In this gender bending, shape-shifting short story, the Adept of the Blue Star, Lythande, is tricked into the shape of a female dog. Lythande has a secret that none of the other Blue Star Adepts must ever find out: she’s a woman disguised as a man. In the all male Blue Star order, it is forbidden for a woman to become a magician, but Lythande managed it by disguising herself. Her punishment, upon her gender being revealed, was that should any man find out she is a woman, she would lose all her protection against her fellow Blue Star Adepts.

When both Lythande and her traveling companion, the Blue Star Adept Rajene, are transformed into dogs, her worst fear is close to realization. Will Rajene believe the “change” from male Adept to female dog is part of the spell, or will he understand that Lythande is in fact a woman? If he does, all her carefully gathered power will be his for the taking, along with any other Adept she encounters. And of course, how ever will they change back to their rightful human shapes?

This a short, fun little story, playing on Lythande’s predicament in a tongue-in-cheek way. Bradley always has a little too much fun with Lythande, her constant tragic character. Read Bitch, and the rest of theSpell Singers anthology full of short stories by many of today’s best fantasy writers, and don’t miss Lythande, the complete collection of Marion Zimmer Bradley’s stories about the Adept with a terrible secret.

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Tides from the New Worlds: In Orbite Medievali by Tobias Buckelltides

Installment 9

In Orbite Medievali is based on the idea that the Earth is not, in fact, round. What would have happened to the voyage of Christopher Columbus if the world were flat? This is an idea I haven’t read before, and it really intrigued me. The terror and confusion the crew feels as they fall off the side of the world is very much how I imagine I would feel. Also, Columbus was kind of a jerk, and I liked that Buckell wrote from the perspective of the lowly grunts on the ships.

The heroes of the hour aren’t the snotty nobles, including Columbus. It’s the engineer and the cook and cabin boy. The descriptions of the experience as they fall through empty air and cascading sea water are realistic and frightening. Buckell aptly predicts how it would feel to common, uneducated men of that time to experience something so far beyond their control or understanding.

This is a good story, but hard to describe without giving too much away. Just read it and find out for yourself the questions that come to the minds of the men as they realize their world isn’t as perfect as they were lead to believe.


You can check out Tobias Buckell on his website, or follow him on Twitter @tobiasbuckell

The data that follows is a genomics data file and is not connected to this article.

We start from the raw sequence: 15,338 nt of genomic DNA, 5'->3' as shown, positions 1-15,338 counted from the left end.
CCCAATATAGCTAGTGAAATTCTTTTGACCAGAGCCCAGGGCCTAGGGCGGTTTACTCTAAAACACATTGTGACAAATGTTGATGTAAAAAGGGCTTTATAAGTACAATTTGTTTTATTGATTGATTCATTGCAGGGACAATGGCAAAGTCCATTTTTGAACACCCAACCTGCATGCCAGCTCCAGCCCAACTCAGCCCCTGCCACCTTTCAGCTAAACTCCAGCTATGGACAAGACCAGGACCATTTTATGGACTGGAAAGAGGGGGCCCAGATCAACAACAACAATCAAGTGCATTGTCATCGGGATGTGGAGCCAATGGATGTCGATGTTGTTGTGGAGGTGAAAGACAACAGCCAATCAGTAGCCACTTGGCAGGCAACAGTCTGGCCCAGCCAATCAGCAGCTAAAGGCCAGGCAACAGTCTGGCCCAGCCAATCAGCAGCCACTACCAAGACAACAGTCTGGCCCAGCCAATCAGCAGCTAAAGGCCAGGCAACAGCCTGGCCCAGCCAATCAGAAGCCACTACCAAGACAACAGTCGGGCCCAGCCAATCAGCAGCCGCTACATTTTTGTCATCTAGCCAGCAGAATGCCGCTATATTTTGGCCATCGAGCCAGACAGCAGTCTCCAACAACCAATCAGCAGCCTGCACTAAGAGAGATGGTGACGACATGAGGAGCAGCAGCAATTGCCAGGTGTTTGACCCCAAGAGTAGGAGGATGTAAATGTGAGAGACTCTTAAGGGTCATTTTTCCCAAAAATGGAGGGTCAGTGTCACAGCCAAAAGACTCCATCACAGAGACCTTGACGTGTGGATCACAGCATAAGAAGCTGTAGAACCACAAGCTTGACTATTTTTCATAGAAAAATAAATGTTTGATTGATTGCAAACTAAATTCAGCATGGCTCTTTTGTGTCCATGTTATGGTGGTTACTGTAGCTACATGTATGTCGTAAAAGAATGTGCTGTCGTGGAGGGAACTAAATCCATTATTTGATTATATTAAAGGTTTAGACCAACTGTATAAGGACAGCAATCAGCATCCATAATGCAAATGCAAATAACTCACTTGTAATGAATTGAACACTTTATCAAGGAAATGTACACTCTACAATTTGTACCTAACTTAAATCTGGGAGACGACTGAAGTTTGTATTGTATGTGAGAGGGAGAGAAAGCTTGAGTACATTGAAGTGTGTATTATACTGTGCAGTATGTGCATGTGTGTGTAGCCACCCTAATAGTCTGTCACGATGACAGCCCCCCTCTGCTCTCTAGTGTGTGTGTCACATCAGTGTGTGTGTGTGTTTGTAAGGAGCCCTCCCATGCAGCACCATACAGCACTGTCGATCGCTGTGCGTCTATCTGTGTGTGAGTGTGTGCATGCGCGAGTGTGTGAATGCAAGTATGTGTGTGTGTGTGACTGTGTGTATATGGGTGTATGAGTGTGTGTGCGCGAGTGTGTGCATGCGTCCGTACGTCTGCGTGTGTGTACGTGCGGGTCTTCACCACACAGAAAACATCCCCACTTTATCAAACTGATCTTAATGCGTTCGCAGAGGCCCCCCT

The master post can be found here, Tides from the New Worlds

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tidesTides from the New Worlds: Her by Tobias Buckell

Installment 8

Her is a surreal work, combining science fiction and magical realism in a way that is incredibly unsettling and mind-bending. We follow a high ranking bureaucrat as he handles the ins and outs of working and living on a giant floating woman in space. They don’t know where she came from, they know only that she exists and is a source of useful materials. They mine her toenails, they cut her hair like trees, they use patches of her skin for cloth and paper. On her breast is a space port, in her eyes people swim and sail.

The vision of a planet as a woman has been used as a metaphor since the beginning of human kind. The term “Mother Earth” is well known, although often seen as hokey. Buckell paints a startling and disturbing view of what it would feel like to do to a person what we so casually do to the planet now. The answers are unsettling and sad, the brutality that is shown in the story is casual and thoughtless.

The questions raised are serious and hard to handle. Is it our right to treat our planet so callously? Is our casual taking of resources any different than plundering a sleeping woman? There is an almost unconscious undertone of rape and molestation, and the narrator goes through the story with a constant, slightly sick feeling.

I don’t know if Buckell was truly trying to send an environmental message, or merely evoke a sense of wrongness about taking and using a person or thing so unthinkingly, but either message is valid. There is also the idea that we may someday discover unbelievable things while traveling space, but I can only hope that by that time, we are a kinder, gentler race. As the anthology progresses, I think the story ideas get stranger and more imaginative, and it’s easy to see him growing as a writer as the stories get better and better. More to come soon.


You can check out Tobias Buckell on his website, or follow him on Twitter @tobiasbuckell
The master post can be found here, Tides from the New Worlds

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tidesTides from the New Worlds: The Shackles of Freedom by Tobias Buckell with Mike Resnick

Installment 7

In the theme that seems to be emerging, I see Buckell questioning preconceptions and trying to stretch the stories covered in speculative fiction. The Shackles of Freedom is one such story. A modern doctor, (and by modern we’re talking space age technology, easily cures cancer, etc.) decides to go to a newly colonized planet to practice medicine without all the bureaucratic restrictions that have begun to stifle him. Dr. Hostetler will be administering to a colony settled by a group of Amish colonists.